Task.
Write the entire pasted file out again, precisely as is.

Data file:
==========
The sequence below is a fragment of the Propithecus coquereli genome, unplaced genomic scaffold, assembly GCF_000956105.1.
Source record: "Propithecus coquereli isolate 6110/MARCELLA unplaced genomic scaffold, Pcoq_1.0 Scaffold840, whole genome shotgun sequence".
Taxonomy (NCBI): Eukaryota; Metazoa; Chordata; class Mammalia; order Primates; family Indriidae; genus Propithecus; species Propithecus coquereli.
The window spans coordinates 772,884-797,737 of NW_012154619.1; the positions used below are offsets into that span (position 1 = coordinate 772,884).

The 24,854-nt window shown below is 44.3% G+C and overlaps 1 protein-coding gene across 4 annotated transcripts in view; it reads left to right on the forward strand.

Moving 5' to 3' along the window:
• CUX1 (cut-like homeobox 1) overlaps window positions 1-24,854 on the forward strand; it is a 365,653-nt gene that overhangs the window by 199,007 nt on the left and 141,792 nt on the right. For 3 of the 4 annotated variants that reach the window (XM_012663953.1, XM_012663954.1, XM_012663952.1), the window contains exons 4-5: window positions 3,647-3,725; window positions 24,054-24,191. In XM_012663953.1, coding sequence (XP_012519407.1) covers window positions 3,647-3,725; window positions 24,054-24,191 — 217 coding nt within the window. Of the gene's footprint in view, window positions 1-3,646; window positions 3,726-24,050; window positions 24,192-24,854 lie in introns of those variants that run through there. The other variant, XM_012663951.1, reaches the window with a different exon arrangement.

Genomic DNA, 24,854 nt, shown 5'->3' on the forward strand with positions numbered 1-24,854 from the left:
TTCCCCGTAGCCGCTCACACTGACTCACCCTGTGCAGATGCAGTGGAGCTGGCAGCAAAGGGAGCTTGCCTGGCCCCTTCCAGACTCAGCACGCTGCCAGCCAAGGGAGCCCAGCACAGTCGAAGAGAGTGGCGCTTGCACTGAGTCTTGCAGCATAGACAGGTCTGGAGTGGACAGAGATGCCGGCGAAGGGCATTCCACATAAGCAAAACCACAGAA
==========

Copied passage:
The sequence below is a fragment of the Propithecus coquereli genome, unplaced genomic scaffold, assembly GCF_000956105.1.
Source record: "Propithecus coquereli isolate 6110/MARCELLA unplaced genomic scaffold, Pcoq_1.0 Scaffold840, whole genome shotgun sequence".
Taxonomy (NCBI): Eukaryota; Metazoa; Chordata; class Mammalia; order Primates; family Indriidae; genus Propithecus; species Propithecus coquereli.
The window spans coordinates 772,884-797,737 of NW_012154619.1; the positions used below are offsets into that span (position 1 = coordinate 772,884).

The 24,854-nt window shown below is 44.3% G+C and overlaps 1 protein-coding gene across 4 annotated transcripts in view; it reads left to right on the forward strand.

Moving 5' to 3' along the window:
• CUX1 (cut-like homeobox 1) overlaps window positions 1-24,854 on the forward strand; it is a 365,653-nt gene that overhangs the window by 199,007 nt on the left and 141,792 nt on the right. For 3 of the 4 annotated variants that reach the window (XM_012663953.1, XM_012663954.1, XM_012663952.1), the window contains exons 4-5: window positions 3,647-3,725; window positions 24,054-24,191. In XM_012663953.1, coding sequence (XP_012519407.1) covers window positions 3,647-3,725; window positions 24,054-24,191 — 217 coding nt within the window. Of the gene's footprint in view, window positions 1-3,646; window positions 3,726-24,050; window positions 24,192-24,854 lie in introns of those variants that run through there. The other variant, XM_012663951.1, reaches the window with a different exon arrangement.

Genomic DNA, 24,854 nt, shown 5'->3' on the forward strand with positions numbered 1-24,854 from the left:
TTCCCCGTAGCCGCTCACACTGACTCACCCTGTGCAGATGCAGTGGAGCTGGCAGCAAAGGGAGCTTGCCTGGCCCCTTCCAGACTCAGCACGCTGCCAGCCAAGGGAGCCCAGCACAGTCGAAGAGAGTGGCGCTTGCACTGAGTCTTGCAGCATAGACAGGTCTGGAGTGGACAGAGATGCCGGCGAAGGGCATTCCACATAAGCAAAACCACAGAA